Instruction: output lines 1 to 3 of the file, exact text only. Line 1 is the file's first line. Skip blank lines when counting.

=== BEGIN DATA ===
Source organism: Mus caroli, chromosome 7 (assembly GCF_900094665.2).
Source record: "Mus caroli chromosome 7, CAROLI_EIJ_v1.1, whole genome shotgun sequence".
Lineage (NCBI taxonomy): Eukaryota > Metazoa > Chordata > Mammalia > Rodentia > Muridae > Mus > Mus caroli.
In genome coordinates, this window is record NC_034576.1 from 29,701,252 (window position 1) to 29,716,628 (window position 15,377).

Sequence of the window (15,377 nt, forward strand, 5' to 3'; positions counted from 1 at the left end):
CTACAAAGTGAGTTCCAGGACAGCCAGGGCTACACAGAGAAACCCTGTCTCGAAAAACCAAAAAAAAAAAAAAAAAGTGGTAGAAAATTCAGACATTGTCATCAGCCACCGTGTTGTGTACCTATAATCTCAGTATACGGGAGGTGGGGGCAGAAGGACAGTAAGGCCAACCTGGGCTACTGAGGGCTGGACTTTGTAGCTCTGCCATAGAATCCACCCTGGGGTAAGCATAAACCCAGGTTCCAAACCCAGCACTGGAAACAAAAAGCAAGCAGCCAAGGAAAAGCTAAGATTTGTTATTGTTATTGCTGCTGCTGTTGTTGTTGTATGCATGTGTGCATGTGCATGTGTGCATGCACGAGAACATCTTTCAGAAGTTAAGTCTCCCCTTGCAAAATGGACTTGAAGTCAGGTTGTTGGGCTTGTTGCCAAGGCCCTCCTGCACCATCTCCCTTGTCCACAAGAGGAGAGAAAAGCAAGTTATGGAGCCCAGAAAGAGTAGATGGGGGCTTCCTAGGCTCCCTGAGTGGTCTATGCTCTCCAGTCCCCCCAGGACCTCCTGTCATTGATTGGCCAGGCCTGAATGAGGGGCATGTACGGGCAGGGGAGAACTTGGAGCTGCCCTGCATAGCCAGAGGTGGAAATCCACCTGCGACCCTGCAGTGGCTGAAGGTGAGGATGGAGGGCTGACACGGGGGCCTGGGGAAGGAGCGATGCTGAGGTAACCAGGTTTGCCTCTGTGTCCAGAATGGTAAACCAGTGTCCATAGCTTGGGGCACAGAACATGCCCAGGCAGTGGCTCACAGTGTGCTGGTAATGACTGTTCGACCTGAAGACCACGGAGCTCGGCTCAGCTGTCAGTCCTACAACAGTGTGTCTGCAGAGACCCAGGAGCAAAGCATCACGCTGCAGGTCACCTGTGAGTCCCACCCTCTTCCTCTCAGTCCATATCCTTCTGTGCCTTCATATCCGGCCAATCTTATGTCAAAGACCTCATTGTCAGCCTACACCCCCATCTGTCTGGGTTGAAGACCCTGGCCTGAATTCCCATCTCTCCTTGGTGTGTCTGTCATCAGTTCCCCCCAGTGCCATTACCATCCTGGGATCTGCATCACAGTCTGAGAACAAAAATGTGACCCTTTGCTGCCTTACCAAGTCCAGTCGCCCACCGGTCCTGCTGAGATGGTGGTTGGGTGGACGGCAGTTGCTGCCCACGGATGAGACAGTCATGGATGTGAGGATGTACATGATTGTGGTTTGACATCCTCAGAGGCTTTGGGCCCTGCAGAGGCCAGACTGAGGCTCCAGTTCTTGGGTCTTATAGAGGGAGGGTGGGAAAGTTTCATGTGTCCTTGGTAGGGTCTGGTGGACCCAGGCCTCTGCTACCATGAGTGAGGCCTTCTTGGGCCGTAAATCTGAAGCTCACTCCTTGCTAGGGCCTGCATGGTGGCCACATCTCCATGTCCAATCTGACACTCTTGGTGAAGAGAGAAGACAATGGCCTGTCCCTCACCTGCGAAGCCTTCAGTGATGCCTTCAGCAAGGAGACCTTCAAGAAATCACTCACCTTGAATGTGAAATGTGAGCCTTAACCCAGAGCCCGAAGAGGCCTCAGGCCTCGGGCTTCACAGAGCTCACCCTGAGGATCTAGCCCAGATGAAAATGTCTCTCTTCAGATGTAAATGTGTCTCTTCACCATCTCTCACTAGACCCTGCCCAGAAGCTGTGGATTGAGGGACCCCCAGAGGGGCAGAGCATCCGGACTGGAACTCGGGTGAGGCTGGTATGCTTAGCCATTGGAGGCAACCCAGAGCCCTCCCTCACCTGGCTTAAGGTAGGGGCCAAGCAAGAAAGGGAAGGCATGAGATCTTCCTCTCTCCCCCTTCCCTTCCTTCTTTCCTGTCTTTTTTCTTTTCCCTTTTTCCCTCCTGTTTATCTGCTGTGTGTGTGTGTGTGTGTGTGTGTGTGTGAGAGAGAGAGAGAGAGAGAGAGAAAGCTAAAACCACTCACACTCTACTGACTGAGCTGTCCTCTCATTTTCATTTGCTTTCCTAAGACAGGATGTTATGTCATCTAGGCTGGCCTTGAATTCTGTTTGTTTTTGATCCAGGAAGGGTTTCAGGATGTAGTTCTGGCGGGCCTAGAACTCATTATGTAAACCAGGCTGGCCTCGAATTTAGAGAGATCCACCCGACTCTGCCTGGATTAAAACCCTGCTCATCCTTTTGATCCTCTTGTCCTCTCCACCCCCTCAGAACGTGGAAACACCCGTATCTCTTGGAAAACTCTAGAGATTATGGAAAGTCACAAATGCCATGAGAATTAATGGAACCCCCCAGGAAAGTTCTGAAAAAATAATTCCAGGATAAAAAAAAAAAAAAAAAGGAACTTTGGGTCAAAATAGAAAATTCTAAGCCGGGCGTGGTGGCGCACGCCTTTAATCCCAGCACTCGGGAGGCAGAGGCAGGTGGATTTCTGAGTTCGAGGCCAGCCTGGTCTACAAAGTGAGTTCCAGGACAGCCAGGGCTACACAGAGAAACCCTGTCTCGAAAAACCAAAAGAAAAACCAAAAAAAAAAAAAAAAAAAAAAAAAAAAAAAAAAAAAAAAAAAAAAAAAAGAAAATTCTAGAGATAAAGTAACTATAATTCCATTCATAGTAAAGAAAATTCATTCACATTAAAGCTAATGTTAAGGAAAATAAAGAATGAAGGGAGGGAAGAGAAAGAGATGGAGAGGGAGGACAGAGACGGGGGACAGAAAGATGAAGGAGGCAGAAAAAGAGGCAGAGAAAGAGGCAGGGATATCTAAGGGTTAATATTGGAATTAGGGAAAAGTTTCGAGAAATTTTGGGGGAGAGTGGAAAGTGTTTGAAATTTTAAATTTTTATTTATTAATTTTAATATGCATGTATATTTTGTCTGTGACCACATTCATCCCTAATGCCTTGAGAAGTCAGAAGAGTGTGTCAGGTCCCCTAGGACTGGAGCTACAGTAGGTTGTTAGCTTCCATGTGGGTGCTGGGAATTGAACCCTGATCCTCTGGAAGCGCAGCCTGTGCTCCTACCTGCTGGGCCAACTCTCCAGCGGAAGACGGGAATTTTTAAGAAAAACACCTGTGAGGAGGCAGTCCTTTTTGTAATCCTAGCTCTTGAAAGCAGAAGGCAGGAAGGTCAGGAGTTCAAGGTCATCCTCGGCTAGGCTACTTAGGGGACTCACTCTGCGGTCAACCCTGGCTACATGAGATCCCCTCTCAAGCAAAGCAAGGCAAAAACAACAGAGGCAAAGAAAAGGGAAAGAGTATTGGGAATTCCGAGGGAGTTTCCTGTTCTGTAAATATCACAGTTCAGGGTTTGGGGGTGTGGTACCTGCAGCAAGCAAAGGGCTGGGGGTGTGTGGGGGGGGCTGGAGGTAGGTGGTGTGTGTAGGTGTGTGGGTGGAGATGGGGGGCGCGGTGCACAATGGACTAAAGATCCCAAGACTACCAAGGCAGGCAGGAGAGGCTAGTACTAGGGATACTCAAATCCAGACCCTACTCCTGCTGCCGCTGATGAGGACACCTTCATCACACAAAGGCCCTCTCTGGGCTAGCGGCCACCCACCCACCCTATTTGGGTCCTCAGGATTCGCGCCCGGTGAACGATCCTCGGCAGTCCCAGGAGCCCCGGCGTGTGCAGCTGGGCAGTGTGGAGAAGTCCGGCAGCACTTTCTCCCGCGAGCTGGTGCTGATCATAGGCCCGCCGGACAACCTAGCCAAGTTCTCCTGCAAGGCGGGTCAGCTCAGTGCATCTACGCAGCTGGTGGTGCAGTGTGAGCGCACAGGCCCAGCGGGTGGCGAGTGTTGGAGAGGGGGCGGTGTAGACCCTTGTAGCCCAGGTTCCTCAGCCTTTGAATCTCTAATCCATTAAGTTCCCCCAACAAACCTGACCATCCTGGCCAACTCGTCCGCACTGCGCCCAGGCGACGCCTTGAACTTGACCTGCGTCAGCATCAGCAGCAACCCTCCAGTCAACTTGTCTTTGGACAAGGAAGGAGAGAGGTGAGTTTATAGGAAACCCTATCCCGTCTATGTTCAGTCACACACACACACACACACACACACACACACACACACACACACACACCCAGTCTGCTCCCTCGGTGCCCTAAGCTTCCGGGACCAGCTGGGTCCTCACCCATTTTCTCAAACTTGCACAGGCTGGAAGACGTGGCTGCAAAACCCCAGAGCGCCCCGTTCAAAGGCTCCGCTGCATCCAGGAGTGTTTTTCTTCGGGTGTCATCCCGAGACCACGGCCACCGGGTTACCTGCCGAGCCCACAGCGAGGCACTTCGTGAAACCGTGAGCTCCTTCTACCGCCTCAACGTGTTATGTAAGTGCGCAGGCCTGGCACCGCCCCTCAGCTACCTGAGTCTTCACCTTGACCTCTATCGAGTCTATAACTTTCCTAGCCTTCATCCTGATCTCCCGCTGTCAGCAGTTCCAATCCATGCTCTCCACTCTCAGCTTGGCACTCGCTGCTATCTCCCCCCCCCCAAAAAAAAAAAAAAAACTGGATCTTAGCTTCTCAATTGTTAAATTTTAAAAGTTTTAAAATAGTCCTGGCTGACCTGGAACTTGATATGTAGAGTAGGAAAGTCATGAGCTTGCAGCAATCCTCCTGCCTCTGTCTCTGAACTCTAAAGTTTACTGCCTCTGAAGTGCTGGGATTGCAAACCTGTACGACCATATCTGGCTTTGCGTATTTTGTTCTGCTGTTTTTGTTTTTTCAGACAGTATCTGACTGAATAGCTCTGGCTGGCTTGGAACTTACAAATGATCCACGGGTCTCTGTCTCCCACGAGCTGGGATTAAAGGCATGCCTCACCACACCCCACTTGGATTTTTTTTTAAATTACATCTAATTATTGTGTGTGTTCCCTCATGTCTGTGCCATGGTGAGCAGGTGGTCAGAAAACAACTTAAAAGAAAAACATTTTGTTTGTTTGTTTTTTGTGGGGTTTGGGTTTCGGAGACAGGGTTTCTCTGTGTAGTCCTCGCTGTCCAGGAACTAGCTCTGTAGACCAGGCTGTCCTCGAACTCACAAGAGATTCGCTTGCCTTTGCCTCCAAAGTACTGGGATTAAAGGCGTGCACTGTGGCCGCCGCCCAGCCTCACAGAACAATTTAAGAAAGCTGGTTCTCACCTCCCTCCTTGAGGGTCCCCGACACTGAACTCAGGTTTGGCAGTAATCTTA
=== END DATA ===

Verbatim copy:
Source organism: Mus caroli, chromosome 7 (assembly GCF_900094665.2).
Source record: "Mus caroli chromosome 7, CAROLI_EIJ_v1.1, whole genome shotgun sequence".
Lineage (NCBI taxonomy): Eukaryota > Metazoa > Chordata > Mammalia > Rodentia > Muridae > Mus > Mus caroli.